Legit Video Card Reviews
ATI Radeon HD 5870 DX11 Video Card Review
|Product:||Radeon HD 5870|
|Date:||Tue, Sep 22, 2009 - 11:00 PM|
|Written By:||Nathan Kirsch -|
Bitstream Audio Testing
As we mentioned earlier the ATI Radeon HD 5850/5870 graphics cards support bitstreaming Dolby TrueHD / DTS-HD Master Audio with Blu-Ray DRM support via the card's HDMI connector. ATI has been working closely with Cyberlink and their latest version of PowerDVD 9 actually supports these new audio features! Cyberlink was kind enough to let Legit Reviews take a very early version of their v9.0.2010.0 software for a test drive to take a peek at bitstreaming audio. Since this version of PowerDVD is beta, they asked us not to review/evaluate the PowerDVD player, but rather just try out the audio streaming that we wanted to look into.
Late last week ATI released driver version 5.0.7000.8, which is the driver that we used for our audio testing on the Radeon HD 5870 graphics card. Just to give you a little background here in case you need it, DVDs use either Dolby Digital or DTS encoding for their audio tracks. Blu-Ray supports Dolby Digital, DTS, Dolby Digital TrueHD, DTS-HD Master Audio and uncompressed LPCM. Both Dolby Digital TrueHD and DTS-HD Master Audio are known to be great as they are touted as being lossless when decoded properly as it is possible to get a bit for bit identical copy of the audio the studio originally mastered for the movie. Since the ATI Radeon HD 5850/5870 graphics cards support bitstreaming Dolby TrueHD / DTS-HD Master Audio with Blu-Ray DRM support via the card's HDMI connector it means that the audio quality when it comes to Blu-Rays should be better than nearly anything else on the market today.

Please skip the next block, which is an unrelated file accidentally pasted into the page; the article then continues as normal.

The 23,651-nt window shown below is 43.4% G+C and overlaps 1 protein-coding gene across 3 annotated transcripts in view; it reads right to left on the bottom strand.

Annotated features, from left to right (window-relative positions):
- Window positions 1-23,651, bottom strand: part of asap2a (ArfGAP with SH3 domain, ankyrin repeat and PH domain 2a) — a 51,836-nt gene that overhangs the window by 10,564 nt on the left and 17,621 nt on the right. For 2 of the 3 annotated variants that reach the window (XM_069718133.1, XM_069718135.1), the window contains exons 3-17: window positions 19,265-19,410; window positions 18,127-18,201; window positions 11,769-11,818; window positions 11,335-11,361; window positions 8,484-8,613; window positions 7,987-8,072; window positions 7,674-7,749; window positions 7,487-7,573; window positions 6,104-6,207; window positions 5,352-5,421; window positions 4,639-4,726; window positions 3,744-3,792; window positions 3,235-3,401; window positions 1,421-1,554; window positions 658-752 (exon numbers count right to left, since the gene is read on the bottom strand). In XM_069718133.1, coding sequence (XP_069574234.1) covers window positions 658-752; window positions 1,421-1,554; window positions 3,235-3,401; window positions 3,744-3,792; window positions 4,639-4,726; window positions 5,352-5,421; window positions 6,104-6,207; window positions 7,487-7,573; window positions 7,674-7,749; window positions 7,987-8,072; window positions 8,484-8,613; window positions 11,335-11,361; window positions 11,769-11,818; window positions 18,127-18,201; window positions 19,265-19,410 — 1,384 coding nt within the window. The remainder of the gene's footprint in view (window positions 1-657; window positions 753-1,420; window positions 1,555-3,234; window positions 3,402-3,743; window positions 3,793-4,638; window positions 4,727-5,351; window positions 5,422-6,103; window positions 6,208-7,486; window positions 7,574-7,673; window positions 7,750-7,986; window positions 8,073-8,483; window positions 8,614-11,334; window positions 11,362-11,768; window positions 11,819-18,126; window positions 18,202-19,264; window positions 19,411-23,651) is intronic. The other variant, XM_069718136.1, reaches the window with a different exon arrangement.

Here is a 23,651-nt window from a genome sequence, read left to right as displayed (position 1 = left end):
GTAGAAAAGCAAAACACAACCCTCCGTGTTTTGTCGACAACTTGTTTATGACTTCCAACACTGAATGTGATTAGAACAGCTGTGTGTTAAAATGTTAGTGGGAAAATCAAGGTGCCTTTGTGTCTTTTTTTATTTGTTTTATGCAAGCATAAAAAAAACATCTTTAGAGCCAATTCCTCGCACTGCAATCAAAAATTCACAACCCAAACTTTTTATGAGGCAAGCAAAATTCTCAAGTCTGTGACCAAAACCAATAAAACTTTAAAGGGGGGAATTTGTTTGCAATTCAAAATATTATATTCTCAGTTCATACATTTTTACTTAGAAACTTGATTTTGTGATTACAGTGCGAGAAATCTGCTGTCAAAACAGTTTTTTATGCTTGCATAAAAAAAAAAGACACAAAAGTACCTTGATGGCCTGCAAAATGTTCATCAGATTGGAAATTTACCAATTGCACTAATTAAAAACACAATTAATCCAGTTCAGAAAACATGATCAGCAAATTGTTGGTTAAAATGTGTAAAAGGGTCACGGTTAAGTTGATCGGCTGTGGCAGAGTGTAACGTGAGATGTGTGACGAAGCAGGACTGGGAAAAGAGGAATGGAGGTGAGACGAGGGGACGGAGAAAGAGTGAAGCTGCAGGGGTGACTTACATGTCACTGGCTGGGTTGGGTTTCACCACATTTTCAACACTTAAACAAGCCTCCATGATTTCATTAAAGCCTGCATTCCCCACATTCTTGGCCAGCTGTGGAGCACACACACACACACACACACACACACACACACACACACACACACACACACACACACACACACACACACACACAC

Using the newly released Blu-Ray X-Men Origins: Wolverine we briefly tired out the DTS-HD playback on several A/V receivers that support DTS-HD like the Sherwood RD-7503 ($351.49) and Onkyo TX-NR807 ($994.00) with no issues at all.
If you look closely you'll notice that the audio is DTS-HD Master Audio 5.1, but the output is Linear Pulse Code Modulation (LPCM). This is because every graphics card on a PC today lacks support for a Protected Audio Path. This means is that there's absolutely no way to output an uncompressed Dolby Digital TrueHD or DTS-HD Master Audio signal over HDMI from any PC video card. As you can see above we are only using the two audio channels on our 1080P 120Hz HDTV, but the Radeon HD 5000 series supports up to 8-channel LPCM output over HDMI.
If you go to the audio control panel in Windows 7 you'll notice that unlike the Realtek codec that showed up in the Radeon HD 4800 series an ATI driver shows up on the Radeon HD 5800 series.
Next Page - Final Thoughts and Conclusions
Page 1 - The World's First DX11 GPU
Page 2 - The Radeon HD 5870
Page 3 - Radeon HD 5870 With No HSF
Page 4 - The Test System
Page 5 - Batman: Arkham Asylum
Page 6 - Call of Juarez: Bound in Blood
Page 7 - Need For Speed: Shift
Page 8 - Resident Evil 5
Page 9 - Tom Clancy's H.A.W.X.
Page 10 - 3DMark Vantage
Page 11 - FurMark 1.7.0
Page 12 - Temperature Testing
Page 13 - Power Consumption
Page 14 - Overclocking
Page 15 - Extreme Overclocking
Page 16 - Bitstream Audio Testing
Page 17 - Final Thoughts and Conclusions